What is a Hero?

Anti-Hero by Richard Wilson, a Director of Osca, is one of my most favourite books that I’ve read some years back (although unfortunately it appears you can no longer download it as a PDF). If you haven’t read it yet, I highly recommend you do so (again unfortunately only online). Below is a four minute video giving a quick overview of the book.

Expanding Our Meaning

After reading the book though, I almost wish Richard had entitled it something else. Why? Because we still need heroes today. It’s just that the type of heroes we need are not the same kind of heroes that we had as yesterday. The meaning of what they were has changed, expanded, and become something more, just like how the meaning of everything else is changing as well.

To explain what I mean, here’s a quote from the book.

That’s why we must expand what it means to be a hero and a leader.

Richard Wilson, Anti-Hero

If you go to any website on leadership and organizational change (i.e. Harvard Business Review), they will reiterate over and over again that the words leader and leadership are being reframed and redefined today becoming something much more meaningful than what they used to be in the past. And yet no one is saying we should stop using these words and start using words like anti-leader and anti-leadership instead, even though the meaning of leader and leadership seem to be the opposite of what they used to be.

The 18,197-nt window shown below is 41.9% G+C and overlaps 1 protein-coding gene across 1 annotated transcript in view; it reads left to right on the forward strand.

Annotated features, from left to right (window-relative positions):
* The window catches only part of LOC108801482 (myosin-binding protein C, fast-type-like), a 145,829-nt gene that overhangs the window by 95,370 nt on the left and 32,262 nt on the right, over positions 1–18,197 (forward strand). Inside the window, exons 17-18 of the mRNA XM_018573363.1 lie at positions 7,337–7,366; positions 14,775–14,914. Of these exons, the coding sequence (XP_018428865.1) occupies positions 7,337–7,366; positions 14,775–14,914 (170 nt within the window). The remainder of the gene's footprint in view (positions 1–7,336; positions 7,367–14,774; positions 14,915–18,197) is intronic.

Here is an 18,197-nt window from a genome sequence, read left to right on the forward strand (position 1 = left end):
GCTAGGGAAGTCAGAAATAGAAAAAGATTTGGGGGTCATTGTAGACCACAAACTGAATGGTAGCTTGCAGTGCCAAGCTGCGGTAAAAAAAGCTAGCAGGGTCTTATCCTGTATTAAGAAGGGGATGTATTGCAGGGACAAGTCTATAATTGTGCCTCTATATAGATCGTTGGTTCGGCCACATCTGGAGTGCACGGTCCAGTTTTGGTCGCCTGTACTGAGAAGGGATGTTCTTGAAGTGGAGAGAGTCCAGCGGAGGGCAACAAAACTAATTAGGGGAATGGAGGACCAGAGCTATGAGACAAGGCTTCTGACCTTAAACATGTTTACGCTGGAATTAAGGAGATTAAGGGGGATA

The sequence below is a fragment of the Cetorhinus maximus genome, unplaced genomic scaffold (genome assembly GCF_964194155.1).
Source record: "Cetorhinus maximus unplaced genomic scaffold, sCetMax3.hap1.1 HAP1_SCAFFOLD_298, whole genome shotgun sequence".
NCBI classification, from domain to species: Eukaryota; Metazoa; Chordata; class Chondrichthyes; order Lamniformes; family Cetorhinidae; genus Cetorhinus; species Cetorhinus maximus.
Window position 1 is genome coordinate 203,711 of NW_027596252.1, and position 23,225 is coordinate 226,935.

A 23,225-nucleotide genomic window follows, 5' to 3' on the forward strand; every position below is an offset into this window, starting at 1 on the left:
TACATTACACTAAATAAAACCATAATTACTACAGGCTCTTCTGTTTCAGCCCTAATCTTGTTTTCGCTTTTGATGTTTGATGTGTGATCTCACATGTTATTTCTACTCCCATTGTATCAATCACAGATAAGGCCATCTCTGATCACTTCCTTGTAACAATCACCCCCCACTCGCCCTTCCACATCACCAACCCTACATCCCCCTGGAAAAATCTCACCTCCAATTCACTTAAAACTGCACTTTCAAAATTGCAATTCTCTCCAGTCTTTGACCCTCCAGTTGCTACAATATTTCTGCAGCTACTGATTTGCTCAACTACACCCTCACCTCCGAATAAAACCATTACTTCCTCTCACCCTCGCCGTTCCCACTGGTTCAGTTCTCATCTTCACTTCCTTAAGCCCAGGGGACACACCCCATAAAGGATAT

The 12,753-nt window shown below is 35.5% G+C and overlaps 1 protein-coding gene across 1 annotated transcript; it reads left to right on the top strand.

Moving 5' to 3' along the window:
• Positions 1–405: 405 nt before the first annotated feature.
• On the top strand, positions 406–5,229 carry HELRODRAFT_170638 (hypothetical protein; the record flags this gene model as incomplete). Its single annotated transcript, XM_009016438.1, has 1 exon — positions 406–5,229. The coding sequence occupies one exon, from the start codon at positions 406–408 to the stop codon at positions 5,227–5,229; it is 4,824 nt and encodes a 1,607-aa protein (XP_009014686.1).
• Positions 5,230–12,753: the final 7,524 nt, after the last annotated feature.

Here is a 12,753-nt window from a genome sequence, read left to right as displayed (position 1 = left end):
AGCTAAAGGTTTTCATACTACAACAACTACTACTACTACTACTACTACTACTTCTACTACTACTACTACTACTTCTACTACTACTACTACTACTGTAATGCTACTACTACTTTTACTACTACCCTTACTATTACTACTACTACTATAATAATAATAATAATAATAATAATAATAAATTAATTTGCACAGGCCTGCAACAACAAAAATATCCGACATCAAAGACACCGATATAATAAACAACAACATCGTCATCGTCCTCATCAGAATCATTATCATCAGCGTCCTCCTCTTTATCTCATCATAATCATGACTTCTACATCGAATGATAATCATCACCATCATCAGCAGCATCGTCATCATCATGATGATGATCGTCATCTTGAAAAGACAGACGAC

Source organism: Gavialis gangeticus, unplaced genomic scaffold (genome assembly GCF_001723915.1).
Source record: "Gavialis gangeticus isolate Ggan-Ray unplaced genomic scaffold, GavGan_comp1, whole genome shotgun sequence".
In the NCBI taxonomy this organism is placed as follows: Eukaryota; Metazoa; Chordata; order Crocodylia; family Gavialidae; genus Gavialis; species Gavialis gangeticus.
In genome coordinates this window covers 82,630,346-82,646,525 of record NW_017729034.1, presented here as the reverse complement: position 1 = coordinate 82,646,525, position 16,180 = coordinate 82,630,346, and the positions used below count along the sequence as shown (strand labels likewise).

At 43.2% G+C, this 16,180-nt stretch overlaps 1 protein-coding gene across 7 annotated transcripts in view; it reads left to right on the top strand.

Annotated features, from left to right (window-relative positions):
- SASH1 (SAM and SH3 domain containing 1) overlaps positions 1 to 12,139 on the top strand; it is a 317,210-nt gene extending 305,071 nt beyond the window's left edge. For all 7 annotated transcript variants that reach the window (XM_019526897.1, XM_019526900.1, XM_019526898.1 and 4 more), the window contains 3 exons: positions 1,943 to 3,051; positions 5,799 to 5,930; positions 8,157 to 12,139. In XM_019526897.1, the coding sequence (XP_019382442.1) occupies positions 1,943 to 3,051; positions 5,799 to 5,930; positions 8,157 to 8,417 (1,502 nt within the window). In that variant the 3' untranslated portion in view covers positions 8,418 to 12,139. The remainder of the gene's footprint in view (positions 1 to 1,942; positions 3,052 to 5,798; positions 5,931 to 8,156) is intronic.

Expanding Our Selves

In fact, I would even say that by understanding what a true hero is, we can see how transformative learning is an integral aspect of being a hero. A perfect example of this is Joseph Campbell’s work on the Hero’s Journey, the Monomyth, that is a narrative of transformation that many cultures have used throughout history.

Actually if you look at the process of the Hero’s Journey, you’ll see that it embodies a radical paradigm shift that a person goes through—a sort of “U turn” in their life—that Richard mentions is necessary in his video overview above. Even more so, if you compare this to Otto Scharmer’s U Theory which embodies making a transformational U-turn, it mirrors it quite closely as well, describing it as a presencing “journey”.

So all said and done, it’s not new words (i.e anti-hero) that we need today but new meanings, like everything else (i.e. leadership, management, etc). In fact, even the meaning of creativity itself is being expanded, becoming so much more than it was before. And I think these “journeys” that we go through encapsulate this process of social creativity.

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